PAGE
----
Delivering Love and Care: Feed-a-Kid
Anthropologist Margaret Mead is famous for saying, “Never doubt that a small group of thoughtful, committed citizens can change the world; indeed, it's the only thing that ever has.”
This kind of world-scale change often begins locally, and Congregational Church of Tryon member Priscilla Yeager saw a need three years ago, and began organizing church members to fill it.
School kids whose families struggle to get by on little money are always what hunger demographers now term “food insecure,” and the problem gets worse in the summer, when school’s out. I had seen my wife, Linda, help organize a summer feeding program in the city of Longmont, CO, where I’m based, for kids who qualify for the free and reduced lunch program. At the time, she was working for the City’s department of Children, Youth, and Families, and churches were instrumental in that program’s successful launch two summers ago. It was based in a neighborhood park that first year, and the Episcopal church nearby, St. Stephen’s, provided crucial support to its beginning.
This summer is the third for Polk County’s Feed-a-Kid program, and The Congregational Church of Tryon, UCC, partnered with Thermal Belt Outreach Ministries, a social service organization in nearby Columbus, to gather money to buy food, and volunteers to pack bags of it, organizing delivery routes to homes in the towns and especially in the surrounding rural areas, which can be hard to reach.Food for the program is ordered from Manna Food Bank, based in Asheville, and is delivered to Thermal Belt Outreach. Volunteers also make several trips to a big-box discount store to round out the diet. Each bag includes 9-12 food items per child, and then the larger family bag is supplemented with produce and breads, as well. The program runs for 10 weeks, with packing taking place on Mondays and deliveries on Wednesdays. The Manna buying channels stretch the funds to provide kid-friendly food that’s easy for kids to fix whose parents both work and who are alone for much of each day.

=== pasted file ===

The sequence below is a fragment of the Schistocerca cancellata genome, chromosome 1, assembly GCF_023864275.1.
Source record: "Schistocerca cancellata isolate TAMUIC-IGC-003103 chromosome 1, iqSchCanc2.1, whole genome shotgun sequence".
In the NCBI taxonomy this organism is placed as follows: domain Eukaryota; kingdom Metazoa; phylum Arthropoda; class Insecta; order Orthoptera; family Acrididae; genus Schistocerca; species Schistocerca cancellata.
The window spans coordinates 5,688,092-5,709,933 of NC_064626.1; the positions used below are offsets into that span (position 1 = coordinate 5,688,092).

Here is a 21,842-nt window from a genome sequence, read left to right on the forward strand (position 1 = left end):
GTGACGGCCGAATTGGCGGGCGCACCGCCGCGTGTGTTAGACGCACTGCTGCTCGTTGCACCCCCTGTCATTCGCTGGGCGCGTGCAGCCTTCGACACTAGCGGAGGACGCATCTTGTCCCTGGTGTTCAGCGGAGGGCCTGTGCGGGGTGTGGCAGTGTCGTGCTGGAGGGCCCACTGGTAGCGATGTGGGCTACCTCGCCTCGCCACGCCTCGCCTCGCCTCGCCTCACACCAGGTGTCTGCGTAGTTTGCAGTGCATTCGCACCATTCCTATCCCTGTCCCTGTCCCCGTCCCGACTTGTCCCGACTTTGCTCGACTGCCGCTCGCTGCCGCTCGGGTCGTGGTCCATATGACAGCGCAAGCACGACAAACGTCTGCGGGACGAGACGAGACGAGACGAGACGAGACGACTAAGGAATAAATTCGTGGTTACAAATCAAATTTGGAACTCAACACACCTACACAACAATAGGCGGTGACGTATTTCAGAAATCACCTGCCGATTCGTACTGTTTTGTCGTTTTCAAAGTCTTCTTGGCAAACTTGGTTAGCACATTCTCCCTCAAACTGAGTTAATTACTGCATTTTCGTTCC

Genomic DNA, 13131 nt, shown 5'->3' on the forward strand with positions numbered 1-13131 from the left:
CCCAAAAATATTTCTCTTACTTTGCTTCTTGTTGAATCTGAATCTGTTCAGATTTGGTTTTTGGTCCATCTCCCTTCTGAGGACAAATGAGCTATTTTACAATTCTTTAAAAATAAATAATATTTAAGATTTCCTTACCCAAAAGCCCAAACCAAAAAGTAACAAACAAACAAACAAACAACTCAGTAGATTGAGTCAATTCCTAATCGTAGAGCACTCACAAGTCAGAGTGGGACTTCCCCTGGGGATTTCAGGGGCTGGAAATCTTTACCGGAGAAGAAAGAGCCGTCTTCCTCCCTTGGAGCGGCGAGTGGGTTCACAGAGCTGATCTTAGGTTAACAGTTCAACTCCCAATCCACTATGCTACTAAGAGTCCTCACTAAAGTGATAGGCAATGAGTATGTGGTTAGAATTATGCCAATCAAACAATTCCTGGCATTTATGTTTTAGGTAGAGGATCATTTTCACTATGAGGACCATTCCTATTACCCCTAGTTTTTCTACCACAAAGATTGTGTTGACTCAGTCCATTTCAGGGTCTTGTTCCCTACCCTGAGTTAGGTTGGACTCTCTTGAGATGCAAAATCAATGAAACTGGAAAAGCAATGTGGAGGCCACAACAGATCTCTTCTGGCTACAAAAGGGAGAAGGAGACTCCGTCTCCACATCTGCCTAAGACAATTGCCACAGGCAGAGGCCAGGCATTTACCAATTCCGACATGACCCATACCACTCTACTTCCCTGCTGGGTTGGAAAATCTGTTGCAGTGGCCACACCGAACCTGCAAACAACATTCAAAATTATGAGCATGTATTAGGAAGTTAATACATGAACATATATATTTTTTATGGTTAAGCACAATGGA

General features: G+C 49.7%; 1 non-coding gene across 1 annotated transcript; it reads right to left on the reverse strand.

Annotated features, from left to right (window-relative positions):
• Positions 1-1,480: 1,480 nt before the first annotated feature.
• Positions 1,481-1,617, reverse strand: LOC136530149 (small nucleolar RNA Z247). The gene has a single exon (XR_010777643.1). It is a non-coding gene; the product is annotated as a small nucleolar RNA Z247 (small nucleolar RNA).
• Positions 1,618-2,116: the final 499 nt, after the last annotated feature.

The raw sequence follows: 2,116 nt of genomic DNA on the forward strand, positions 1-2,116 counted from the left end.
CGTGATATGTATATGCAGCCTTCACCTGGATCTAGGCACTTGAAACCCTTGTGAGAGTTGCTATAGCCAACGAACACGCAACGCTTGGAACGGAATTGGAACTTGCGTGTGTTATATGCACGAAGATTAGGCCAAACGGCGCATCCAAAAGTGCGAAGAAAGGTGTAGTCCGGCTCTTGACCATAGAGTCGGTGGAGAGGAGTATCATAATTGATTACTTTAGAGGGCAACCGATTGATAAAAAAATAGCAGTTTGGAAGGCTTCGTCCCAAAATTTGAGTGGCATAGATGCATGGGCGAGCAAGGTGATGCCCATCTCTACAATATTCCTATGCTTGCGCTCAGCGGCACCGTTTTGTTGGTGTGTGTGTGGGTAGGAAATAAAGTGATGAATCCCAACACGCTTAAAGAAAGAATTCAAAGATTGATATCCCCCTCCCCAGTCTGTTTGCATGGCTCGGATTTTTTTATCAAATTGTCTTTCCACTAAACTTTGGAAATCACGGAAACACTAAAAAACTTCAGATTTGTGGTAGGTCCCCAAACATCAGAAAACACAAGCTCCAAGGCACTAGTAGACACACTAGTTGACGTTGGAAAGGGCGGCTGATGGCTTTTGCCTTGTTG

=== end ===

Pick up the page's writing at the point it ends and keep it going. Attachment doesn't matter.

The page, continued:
At a recent Congregational Church Board of Outreach meeting, I learned that the program has gained two more partners, both churches: Transfiguration Episcopal in nearby Saluda, and the Unitarian Universalist Church here in Tryon. Both churches have committed in a big way, providing $1,200 more in funding and 12 more volunteers to more effectively handle the delivery routes.
Feed-a-Kid is currently providing food to 139 children from 44 families, which is a big jump from last year, when the program served 98 children from 32 families.